Siddhartha stood still and for a moment an icy chill stole over him.
He shivered inwardly like a small animal, like a bird or a hare, when he realized how alone he was. He had been homeless for years and had not felt like this. Now he did feel it. Previously, when in deepest meditation, he was still his father's on, he was a Brahmin of high standing, a religious man. Now he was only Siddhartha, the awakened; otherwise nothing else.
He breathed in deeply and for a moment he shuddered. Nobody was so alone as he. He was no nobleman, belonging to any aristocracy, no artisan belonging to any guild and finding refuge in it, sharing its life and language. He was no Brahmin, sharing the life of the Brahmins, no ascetic belonging to the Samanas. Even the most secluded hermit in the woods was not alone; he also belonged to a class of people.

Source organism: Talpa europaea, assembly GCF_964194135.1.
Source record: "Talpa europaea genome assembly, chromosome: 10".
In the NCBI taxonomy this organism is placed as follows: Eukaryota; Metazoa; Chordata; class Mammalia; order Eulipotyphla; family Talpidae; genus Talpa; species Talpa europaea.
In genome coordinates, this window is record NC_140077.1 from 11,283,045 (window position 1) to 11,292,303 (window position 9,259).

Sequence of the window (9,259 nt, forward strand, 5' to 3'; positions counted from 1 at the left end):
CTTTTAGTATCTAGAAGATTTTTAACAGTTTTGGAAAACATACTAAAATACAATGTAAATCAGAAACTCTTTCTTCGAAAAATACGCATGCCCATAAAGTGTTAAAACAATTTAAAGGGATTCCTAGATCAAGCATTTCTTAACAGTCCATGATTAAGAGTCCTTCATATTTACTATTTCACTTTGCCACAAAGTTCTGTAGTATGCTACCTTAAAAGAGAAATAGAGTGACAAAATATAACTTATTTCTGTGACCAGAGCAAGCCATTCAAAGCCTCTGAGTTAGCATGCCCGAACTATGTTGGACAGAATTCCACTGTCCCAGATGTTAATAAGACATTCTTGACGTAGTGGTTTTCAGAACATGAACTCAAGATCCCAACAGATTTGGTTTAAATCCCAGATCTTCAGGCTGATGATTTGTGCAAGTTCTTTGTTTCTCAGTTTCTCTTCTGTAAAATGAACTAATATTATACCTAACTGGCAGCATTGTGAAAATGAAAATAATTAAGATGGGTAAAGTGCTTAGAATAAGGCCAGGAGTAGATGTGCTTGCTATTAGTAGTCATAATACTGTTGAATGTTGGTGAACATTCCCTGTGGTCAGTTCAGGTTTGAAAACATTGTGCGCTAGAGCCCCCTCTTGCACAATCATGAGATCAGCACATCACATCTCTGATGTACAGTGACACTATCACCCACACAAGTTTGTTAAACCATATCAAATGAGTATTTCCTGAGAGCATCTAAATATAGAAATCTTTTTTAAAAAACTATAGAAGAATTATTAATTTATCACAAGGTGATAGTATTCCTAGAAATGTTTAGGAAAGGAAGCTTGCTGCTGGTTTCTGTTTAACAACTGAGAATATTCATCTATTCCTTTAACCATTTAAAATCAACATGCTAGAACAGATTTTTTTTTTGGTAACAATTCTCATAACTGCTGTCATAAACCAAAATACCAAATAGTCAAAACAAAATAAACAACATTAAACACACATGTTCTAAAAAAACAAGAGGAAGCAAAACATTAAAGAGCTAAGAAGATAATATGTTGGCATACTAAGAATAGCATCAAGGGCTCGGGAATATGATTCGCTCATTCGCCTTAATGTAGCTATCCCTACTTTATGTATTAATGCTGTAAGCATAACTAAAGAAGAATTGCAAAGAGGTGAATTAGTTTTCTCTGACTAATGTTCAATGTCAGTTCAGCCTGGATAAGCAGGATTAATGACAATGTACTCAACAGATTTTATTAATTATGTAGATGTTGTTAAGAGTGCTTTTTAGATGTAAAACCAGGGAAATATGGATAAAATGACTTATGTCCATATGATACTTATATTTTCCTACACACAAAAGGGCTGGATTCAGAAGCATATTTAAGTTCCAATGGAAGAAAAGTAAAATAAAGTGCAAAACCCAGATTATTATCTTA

At that moment, when the world around him melted away, when he stood alone like a star in the heavens, he was overwhelmed by a feeling of icy despair, but he was more firmly himself than ever.
That was the last shudder of his awakening, the last pains of birth. Immediatly he moved on again and began to walk quickly and impatiently, no longer homewards, no longer to his father, no longer looking backwards.
- Siddhartha, Part One, Chapter 4